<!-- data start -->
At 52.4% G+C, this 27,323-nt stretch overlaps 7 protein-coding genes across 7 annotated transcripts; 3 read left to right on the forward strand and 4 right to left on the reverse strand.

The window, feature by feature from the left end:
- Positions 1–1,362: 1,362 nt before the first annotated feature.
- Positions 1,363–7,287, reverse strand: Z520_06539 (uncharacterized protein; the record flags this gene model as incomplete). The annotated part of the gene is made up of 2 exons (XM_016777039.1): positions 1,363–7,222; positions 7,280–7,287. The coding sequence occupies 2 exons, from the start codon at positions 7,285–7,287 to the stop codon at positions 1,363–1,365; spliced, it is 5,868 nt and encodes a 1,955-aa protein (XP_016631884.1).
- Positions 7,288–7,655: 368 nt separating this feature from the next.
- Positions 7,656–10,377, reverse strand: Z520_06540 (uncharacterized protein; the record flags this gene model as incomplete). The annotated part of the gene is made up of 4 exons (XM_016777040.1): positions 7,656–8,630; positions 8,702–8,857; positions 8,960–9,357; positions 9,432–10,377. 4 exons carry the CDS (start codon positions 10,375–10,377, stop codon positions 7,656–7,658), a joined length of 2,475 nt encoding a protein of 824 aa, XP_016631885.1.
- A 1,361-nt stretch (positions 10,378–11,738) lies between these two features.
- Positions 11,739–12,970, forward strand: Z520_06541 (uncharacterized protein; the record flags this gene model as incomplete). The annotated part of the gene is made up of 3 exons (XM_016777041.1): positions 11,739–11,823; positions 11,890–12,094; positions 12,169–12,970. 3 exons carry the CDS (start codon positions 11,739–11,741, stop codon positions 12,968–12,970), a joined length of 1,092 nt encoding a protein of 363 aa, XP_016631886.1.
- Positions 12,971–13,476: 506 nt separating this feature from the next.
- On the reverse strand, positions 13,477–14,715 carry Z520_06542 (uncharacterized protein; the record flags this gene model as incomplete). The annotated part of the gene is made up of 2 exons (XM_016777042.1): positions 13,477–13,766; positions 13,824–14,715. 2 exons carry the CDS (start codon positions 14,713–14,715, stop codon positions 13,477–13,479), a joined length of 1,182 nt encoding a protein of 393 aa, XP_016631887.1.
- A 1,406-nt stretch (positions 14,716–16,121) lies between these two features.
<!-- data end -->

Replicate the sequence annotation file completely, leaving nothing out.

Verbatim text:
At 52.4% G+C, this 27,323-nt stretch overlaps 7 protein-coding genes across 7 annotated transcripts; 3 read left to right on the forward strand and 4 right to left on the reverse strand.

The window, feature by feature from the left end:
- Positions 1–1,362: 1,362 nt before the first annotated feature.
- Positions 1,363–7,287, reverse strand: Z520_06539 (uncharacterized protein; the record flags this gene model as incomplete). The annotated part of the gene is made up of 2 exons (XM_016777039.1): positions 1,363–7,222; positions 7,280–7,287. The coding sequence occupies 2 exons, from the start codon at positions 7,285–7,287 to the stop codon at positions 1,363–1,365; spliced, it is 5,868 nt and encodes a 1,955-aa protein (XP_016631884.1).
- Positions 7,288–7,655: 368 nt separating this feature from the next.
- Positions 7,656–10,377, reverse strand: Z520_06540 (uncharacterized protein; the record flags this gene model as incomplete). The annotated part of the gene is made up of 4 exons (XM_016777040.1): positions 7,656–8,630; positions 8,702–8,857; positions 8,960–9,357; positions 9,432–10,377. 4 exons carry the CDS (start codon positions 10,375–10,377, stop codon positions 7,656–7,658), a joined length of 2,475 nt encoding a protein of 824 aa, XP_016631885.1.
- A 1,361-nt stretch (positions 10,378–11,738) lies between these two features.
- Positions 11,739–12,970, forward strand: Z520_06541 (uncharacterized protein; the record flags this gene model as incomplete). The annotated part of the gene is made up of 3 exons (XM_016777041.1): positions 11,739–11,823; positions 11,890–12,094; positions 12,169–12,970. 3 exons carry the CDS (start codon positions 11,739–11,741, stop codon positions 12,968–12,970), a joined length of 1,092 nt encoding a protein of 363 aa, XP_016631886.1.
- Positions 12,971–13,476: 506 nt separating this feature from the next.
- On the reverse strand, positions 13,477–14,715 carry Z520_06542 (uncharacterized protein; the record flags this gene model as incomplete). The annotated part of the gene is made up of 2 exons (XM_016777042.1): positions 13,477–13,766; positions 13,824–14,715. 2 exons carry the CDS (start codon positions 14,713–14,715, stop codon positions 13,477–13,479), a joined length of 1,182 nt encoding a protein of 393 aa, XP_016631887.1.
- A 1,406-nt stretch (positions 14,716–16,121) lies between these two features.